NOTE 17—page 7.

" Mist hanging continually over the land."—" Some fishermen long ago arrived on the shore of an Island which they had never seen or heard of, because it was always enveloped in a magic cloud, raised by little Manain, the son of the sea. They landed, and presently there came rolling on the mist something like a wheel of fire, with legs for spokes, and the portent so frightened the men that they fled to their boats. But the charm was broken, the Isle of Man had been discovered, and its possession has been disputed by men and fairies ever since. The Manx penny bears a device which is the same in principle as the three spiral lines, an astronomical device, (the Druids were astronomers, and the former inhabitants of the Island,) though these have grown into three armed legs, the 'Legs of Man,' these have to do with a wheel of fire." —Campbell, vol. ii. p. 386.

Collins, in his Ode to Liberty, says,

" Mona, once hid From those who search the main,
Where thousand elfin shapes abide."

" That a mermaid becoming enamoured of a young man of extraordinary beauty, took an opportunity of meeting him one day as he walked on the shore, and opened her passion to him, but was received with & coldness occasioned by his horror and surprise at her appearance. This, however, was so misconstrued by the sea lady, that, in revenge for his treatment of her, she punished the whole Island by covering it with a mist; so that all who attempted to carry on any commerce with it, either never arrived at it but wandered up and down the sea, or were on a sudden wrecked upon its cliffs."

An instance of a mermaid in love is related at page 65.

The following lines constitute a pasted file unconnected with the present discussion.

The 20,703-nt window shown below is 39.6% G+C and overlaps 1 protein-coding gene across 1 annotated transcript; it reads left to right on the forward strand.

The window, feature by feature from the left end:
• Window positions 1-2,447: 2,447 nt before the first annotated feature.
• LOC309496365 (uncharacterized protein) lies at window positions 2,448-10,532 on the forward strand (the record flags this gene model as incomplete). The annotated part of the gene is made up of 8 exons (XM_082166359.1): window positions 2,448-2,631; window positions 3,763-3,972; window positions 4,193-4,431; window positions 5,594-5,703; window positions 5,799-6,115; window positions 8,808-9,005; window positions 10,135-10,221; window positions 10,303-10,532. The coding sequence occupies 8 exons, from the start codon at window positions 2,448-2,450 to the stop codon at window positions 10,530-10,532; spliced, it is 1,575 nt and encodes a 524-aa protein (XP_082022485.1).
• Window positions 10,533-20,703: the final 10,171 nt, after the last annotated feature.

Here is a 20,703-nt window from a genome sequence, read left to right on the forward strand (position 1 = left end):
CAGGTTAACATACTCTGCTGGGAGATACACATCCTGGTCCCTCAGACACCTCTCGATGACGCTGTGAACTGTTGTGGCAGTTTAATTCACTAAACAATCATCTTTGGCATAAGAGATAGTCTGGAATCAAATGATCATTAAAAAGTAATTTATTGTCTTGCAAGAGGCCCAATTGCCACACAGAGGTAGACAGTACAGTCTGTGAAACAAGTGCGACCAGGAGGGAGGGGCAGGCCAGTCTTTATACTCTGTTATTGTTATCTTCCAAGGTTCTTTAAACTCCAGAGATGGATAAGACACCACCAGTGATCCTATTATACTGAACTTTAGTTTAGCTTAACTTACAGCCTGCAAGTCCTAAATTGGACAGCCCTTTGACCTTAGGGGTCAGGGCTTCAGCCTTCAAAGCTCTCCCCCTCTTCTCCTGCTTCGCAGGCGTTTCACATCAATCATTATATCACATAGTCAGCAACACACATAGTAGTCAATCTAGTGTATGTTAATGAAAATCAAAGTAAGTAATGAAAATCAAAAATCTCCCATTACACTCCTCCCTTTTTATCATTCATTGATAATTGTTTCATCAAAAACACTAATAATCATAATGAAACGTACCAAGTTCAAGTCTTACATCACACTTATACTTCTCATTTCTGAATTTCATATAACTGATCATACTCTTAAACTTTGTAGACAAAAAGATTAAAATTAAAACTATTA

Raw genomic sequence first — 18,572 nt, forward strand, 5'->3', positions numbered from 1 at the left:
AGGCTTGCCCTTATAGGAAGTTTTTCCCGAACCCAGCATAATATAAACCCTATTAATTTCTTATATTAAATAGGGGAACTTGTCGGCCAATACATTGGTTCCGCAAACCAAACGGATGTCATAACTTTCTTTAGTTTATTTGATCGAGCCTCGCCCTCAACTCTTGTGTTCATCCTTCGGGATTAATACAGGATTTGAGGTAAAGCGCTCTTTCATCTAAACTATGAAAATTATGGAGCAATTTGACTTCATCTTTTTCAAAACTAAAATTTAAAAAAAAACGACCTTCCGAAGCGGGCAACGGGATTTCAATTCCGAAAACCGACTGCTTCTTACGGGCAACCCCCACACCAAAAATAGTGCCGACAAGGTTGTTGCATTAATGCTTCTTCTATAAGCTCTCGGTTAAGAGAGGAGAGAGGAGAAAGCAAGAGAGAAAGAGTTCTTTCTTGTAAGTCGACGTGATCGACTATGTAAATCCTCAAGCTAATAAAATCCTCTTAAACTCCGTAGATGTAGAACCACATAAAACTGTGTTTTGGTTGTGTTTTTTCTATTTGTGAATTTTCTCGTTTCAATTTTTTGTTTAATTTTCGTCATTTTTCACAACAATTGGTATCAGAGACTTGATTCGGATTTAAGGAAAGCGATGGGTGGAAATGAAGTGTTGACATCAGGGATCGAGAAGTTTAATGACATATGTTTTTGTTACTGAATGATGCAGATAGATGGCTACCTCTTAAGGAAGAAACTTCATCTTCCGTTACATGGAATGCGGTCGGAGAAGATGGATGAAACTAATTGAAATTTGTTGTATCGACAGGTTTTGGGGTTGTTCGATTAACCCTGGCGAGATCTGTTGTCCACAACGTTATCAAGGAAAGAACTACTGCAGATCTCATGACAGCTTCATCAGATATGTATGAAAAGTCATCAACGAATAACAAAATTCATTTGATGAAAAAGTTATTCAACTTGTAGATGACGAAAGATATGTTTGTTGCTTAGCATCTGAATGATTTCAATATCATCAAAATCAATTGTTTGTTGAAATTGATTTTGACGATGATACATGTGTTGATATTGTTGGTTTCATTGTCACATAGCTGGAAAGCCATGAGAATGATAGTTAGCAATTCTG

NOTE 18—page 7.

" Fire continually burning."—" The Manx place great reliance on fire protecting them from the influence of evil spirits. Almost down to the present time, no native of the Isle of Man will lend any thing on either of the great Druidical festivals, (1st May and 1st November) which shows the origin of the custom, so hard is it to eradicate from the minds of a people the remains of superstition, however ridiculous or absurd may be its tenets."—Train's Isle of Man, vol ii. p. 316.

Since the introduction of " lucifers" there has been less concern about maintaining " perpetual fire" in the Isle of Man.

NOTE 19—page 8.

" The Castle."—It is not built of free stone, as stated in the text, but of the hard limestone on which it stands, or of the neighbourhood. In 1815, when some alterations were being made, the date 947 was found on an old oak beam. This has been considered as the date of its erection. Tradition states that it was commenced by Guthred, son of Orry, in 960. let the present day it remains in a remarkable state of preservation; some of the walls are twelve feet in thickness. It is now used as the prison of the Island, a portion of it is also set apart as offices of the Clerk of the Rolls, and within its walls are also held the various Law Courts. The Tynwald Court is usually held here, and the Council meet in one of the rooms adjoining the Court Mouse—formerly one of the apartments belonging to the Governor's residence.

NOTE 20—page 8.

"Fort at Derby Haven."—This was built by James, seventh earl of Derby, in 1645. It is now in ruins. It was named "Derby Fort" in honour of his noble countess, Charlotte de la Tremouille, as appears by a document in the Rolls Office, printed in the Manx Society's 1st vol. Sacheverell's Survey) note, p. 143.

NOTE 21—page 8.

"Duglas so called."—The Doo, (black) and Glass, (grey) generally called the black and bright rivers.

NOTE 22—page 8.

" Within the Piles."—The Lord of the Island had jurisdiction to a certain distance from the shore, (about nine miles) and the English revenue officers could not take possession when once within that limit.

The limits of the Hovering Laws applicable to the Isle of Man in the 7th section of the Act 5 George III cap. 39. comprehends a distance of three leagues from the shore.